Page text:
Mobile-first Websites – What, Why and How
With Google extending its mobile-first indexing to the end of March 2021, you’ve got enough time to turn your website into a mobile-first design. That is if you are not already there. Google has stressed the importance of mobile-first designs for some time now. So, what does that mean for your website? Our web expert team from Perth decodes all the information around Google’s mobile-first indexing and mobile-first designs.
What is mobile-first indexing and when will it be implemented?
Google has historically used the desktop version of a website to rank for a search query. With mobile-first indexing, it will now use the mobile version of a website for indexing and ranking. Going forward, Google will crawl websites with a smartphone Googlebot.
Google’s mobile-first efforts have been some years in the making. Though Google has used mobile-first indexing for new websites since July 2019, it will be applicable for all websites from March 2021 end.
Why is Google so keen on this?
With mobiles overtaking the desktop as the device of choice to access the internet, it is only natural that most websites are optimised for mobile searches. Google has always maintained that user experience is primary, and the mobile-first initiatives are in line with this sentiment. In March 2020, Google announced that 70% of sites have already shifted to mobile-first.
How do you find out if your website has moved over to mobile-first indexing?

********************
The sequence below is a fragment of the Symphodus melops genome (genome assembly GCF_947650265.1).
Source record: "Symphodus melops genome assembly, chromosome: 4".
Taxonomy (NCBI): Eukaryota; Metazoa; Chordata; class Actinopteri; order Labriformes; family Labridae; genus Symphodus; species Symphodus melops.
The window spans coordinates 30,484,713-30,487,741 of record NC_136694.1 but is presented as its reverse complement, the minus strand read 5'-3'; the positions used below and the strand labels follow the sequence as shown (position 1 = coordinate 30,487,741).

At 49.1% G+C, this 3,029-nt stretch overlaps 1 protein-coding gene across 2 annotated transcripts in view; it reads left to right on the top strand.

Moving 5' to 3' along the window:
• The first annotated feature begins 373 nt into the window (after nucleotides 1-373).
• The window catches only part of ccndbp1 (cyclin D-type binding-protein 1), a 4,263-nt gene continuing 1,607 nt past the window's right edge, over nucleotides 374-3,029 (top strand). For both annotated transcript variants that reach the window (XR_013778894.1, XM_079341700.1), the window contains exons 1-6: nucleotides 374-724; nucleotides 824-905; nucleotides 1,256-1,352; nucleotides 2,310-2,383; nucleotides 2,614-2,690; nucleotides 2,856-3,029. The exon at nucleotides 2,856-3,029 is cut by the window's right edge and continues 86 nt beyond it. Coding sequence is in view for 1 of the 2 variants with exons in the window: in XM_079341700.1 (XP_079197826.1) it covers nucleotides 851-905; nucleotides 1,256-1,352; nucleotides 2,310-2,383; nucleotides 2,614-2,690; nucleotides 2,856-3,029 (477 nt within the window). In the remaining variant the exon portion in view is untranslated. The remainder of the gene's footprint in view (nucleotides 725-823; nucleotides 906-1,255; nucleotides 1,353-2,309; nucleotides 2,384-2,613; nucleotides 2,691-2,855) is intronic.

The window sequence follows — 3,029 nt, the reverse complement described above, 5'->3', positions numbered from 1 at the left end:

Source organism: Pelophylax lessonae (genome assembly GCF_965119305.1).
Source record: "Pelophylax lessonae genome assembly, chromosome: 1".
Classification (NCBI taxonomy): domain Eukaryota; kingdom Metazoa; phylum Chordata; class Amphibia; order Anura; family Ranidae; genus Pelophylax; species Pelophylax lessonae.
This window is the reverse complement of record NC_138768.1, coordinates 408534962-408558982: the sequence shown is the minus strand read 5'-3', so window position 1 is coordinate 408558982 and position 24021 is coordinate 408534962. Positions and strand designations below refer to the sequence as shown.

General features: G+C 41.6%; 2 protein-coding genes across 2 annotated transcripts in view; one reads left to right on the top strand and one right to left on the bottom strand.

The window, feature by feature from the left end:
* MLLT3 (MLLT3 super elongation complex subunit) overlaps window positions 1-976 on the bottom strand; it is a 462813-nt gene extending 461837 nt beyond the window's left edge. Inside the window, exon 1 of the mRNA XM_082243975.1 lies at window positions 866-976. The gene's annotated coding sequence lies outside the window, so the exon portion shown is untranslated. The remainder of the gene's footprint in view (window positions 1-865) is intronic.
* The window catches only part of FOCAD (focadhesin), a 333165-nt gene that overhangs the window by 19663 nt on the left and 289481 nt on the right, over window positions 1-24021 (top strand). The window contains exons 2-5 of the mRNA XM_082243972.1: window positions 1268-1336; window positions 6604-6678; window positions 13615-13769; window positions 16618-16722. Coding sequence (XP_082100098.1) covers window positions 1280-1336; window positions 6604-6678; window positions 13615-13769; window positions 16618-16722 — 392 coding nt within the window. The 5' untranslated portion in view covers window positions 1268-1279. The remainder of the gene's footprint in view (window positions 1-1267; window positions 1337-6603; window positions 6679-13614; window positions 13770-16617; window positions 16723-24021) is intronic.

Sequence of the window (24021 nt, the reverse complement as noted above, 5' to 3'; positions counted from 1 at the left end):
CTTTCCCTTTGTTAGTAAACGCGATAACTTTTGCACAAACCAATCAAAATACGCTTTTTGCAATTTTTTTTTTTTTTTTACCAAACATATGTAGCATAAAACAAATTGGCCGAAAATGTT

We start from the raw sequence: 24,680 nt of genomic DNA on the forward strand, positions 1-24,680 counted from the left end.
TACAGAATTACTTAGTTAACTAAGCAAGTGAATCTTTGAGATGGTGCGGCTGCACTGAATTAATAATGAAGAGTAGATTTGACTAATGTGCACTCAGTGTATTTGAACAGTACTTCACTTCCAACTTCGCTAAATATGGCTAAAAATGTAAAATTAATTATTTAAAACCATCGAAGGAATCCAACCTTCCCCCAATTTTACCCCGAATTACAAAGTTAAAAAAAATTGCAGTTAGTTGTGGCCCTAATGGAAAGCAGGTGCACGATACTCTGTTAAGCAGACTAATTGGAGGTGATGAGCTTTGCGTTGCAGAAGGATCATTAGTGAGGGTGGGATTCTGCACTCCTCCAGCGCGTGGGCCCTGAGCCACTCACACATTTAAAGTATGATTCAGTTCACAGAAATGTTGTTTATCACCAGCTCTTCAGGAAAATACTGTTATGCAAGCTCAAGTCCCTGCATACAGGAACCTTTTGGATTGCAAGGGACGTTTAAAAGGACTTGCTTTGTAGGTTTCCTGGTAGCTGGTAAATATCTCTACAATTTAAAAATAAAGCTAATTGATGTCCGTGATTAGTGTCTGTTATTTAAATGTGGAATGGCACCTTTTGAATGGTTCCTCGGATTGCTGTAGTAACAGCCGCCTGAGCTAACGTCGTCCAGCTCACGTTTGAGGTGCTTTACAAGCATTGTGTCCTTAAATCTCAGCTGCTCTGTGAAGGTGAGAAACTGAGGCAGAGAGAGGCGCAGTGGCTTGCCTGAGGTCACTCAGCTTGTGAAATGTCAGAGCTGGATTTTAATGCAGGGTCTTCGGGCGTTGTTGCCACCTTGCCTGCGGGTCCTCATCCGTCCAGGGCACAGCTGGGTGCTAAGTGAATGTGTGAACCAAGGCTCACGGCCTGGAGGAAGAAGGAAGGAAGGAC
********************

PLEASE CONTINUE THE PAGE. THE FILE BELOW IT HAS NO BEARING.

You can check this in Google Search Console. Under Property Settings, you can see whether the Indexing crawler is Googlebot Smartphone or Googlebot Desktop with the date of the switchover. You can also check within the various reports in Google Search Console, the user agent being used for reporting – Smartphone or Desktop – against the Primary Crawler. The various charts also show the date when the switchover happened. These data help you understand how the switchover to mobile-first indexing has affected your site’s performance, and what you need to do improve your site’s performance.
So, what is mobile-first website design? Why it is so important?
Mobile-first design, in simple words, means creating websites primarily for the mobile user. It means starting the website design process for mobile screens first. Creating websites that are optimised for mobile screens ensure that your website performs well across devices.
Apart from Google’s mobile-first indexing, it is also important for business owners to understand the expectations of customers. With mobiles becoming the preferred device for connecting to the internet, customers expect websites that perform well and provide a good user experience on the small screen. If your website is not mobile-first, you lose out on ranking results, and you’ll lose existing customers to bad user experience.
Why not responsive designs, then? Which brings us to the next point.
What is the difference between mobile-first and responsive designs?
Let’s look at two design concepts that have somewhat lost their buzz nowadays, but can help understand the difference between the two better – Graceful Degradation and Progressive Enhancement.